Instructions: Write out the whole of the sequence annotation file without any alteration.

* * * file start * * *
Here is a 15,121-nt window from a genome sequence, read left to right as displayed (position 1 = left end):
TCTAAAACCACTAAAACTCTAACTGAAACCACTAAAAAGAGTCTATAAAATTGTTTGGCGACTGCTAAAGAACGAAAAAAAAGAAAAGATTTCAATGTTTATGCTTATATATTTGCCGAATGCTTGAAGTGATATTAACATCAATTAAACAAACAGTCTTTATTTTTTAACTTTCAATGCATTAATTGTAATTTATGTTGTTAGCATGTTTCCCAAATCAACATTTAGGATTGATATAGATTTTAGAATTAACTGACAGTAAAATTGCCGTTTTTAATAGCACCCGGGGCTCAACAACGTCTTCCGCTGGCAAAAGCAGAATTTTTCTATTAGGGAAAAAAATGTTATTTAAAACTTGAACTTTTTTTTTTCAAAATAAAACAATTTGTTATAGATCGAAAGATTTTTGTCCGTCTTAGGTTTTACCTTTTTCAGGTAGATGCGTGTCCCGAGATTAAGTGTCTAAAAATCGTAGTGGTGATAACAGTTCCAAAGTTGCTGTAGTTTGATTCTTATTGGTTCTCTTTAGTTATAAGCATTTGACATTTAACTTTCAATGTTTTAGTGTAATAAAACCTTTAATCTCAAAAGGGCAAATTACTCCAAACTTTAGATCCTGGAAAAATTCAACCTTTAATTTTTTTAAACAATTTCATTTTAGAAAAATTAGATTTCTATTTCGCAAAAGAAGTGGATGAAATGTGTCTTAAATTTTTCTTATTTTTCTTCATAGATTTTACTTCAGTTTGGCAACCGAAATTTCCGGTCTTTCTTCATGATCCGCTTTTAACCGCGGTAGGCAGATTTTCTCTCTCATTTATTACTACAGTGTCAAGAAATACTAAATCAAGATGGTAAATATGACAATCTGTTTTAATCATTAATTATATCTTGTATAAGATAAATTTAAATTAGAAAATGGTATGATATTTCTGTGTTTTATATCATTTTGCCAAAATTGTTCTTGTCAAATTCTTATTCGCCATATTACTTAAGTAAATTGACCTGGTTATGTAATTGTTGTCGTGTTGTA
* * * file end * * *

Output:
Here is a 15,121-nt window from a genome sequence, read left to right as displayed (position 1 = left end):
TCTAAAACCACTAAAACTCTAACTGAAACCACTAAAAAGAGTCTATAAAATTGTTTGGCGACTGCTAAAGAACGAAAAAAAAGAAAAGATTTCAATGTTTATGCTTATATATTTGCCGAATGCTTGAAGTGATATTAACATCAATTAAACAAACAGTCTTTATTTTTTAACTTTCAATGCATTAATTGTAATTTATGTTGTTAGCATGTTTCCCAAATCAACATTTAGGATTGATATAGATTTTAGAATTAACTGACAGTAAAATTGCCGTTTTTAATAGCACCCGGGGCTCAACAACGTCTTCCGCTGGCAAAAGCAGAATTTTTCTATTAGGGAAAAAAATGTTATTTAAAACTTGAACTTTTTTTTTTCAAAATAAAACAATTTGTTATAGATCGAAAGATTTTTGTCCGTCTTAGGTTTTACCTTTTTCAGGTAGATGCGTGTCCCGAGATTAAGTGTCTAAAAATCGTAGTGGTGATAACAGTTCCAAAGTTGCTGTAGTTTGATTCTTATTGGTTCTCTTTAGTTATAAGCATTTGACATTTAACTTTCAATGTTTTAGTGTAATAAAACCTTTAATCTCAAAAGGGCAAATTACTCCAAACTTTAGATCCTGGAAAAATTCAACCTTTAATTTTTTTAAACAATTTCATTTTAGAAAAATTAGATTTCTATTTCGCAAAAGAAGTGGATGAAATGTGTCTTAAATTTTTCTTATTTTTCTTCATAGATTTTACTTCAGTTTGGCAACCGAAATTTCCGGTCTTTCTTCATGATCCGCTTTTAACCGCGGTAGGCAGATTTTCTCTCTCATTTATTACTACAGTGTCAAGAAATACTAAATCAAGATGGTAAATATGACAATCTGTTTTAATCATTAATTATATCTTGTATAAGATAAATTTAAATTAGAAAATGGTATGATATTTCTGTGTTTTATATCATTTTGCCAAAATTGTTCTTGTCAAATTCTTATTCGCCATATTACTTAAGTAAATTGACCTGGTTATGTAATTGTTGTCGTGTTGTA